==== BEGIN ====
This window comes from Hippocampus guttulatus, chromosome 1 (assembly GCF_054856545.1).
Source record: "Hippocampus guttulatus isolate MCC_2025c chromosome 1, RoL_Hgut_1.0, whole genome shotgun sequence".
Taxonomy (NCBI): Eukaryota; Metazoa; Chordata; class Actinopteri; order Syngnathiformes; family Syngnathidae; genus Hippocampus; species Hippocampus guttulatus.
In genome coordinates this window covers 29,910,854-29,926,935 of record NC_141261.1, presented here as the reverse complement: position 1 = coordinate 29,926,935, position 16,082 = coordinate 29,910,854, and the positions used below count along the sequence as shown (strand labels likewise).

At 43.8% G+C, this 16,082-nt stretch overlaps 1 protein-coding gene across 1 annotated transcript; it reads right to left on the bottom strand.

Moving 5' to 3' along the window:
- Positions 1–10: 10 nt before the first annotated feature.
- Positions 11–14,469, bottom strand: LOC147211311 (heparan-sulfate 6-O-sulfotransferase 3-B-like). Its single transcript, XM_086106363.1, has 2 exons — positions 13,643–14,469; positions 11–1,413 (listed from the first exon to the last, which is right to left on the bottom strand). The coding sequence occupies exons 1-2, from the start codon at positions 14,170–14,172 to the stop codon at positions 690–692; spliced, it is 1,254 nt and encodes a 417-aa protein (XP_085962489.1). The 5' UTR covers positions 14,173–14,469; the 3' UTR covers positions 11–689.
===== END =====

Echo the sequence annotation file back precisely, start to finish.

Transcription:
This window comes from Hippocampus guttulatus, chromosome 1 (assembly GCF_054856545.1).
Source record: "Hippocampus guttulatus isolate MCC_2025c chromosome 1, RoL_Hgut_1.0, whole genome shotgun sequence".
Taxonomy (NCBI): Eukaryota; Metazoa; Chordata; class Actinopteri; order Syngnathiformes; family Syngnathidae; genus Hippocampus; species Hippocampus guttulatus.
In genome coordinates this window covers 29,910,854-29,926,935 of record NC_141261.1, presented here as the reverse complement: position 1 = coordinate 29,926,935, position 16,082 = coordinate 29,910,854, and the positions used below count along the sequence as shown (strand labels likewise).

At 43.8% G+C, this 16,082-nt stretch overlaps 1 protein-coding gene across 1 annotated transcript; it reads right to left on the bottom strand.

Moving 5' to 3' along the window:
- Positions 1–10: 10 nt before the first annotated feature.
- Positions 11–14,469, bottom strand: LOC147211311 (heparan-sulfate 6-O-sulfotransferase 3-B-like). Its single transcript, XM_086106363.1, has 2 exons — positions 13,643–14,469; positions 11–1,413 (listed from the first exon to the last, which is right to left on the bottom strand). The coding sequence occupies exons 1-2, from the start codon at positions 14,170–14,172 to the stop codon at positions 690–692; spliced, it is 1,254 nt and encodes a 417-aa protein (XP_085962489.1). The 5' UTR covers positions 14,173–14,469; the 3' UTR covers positions 11–689.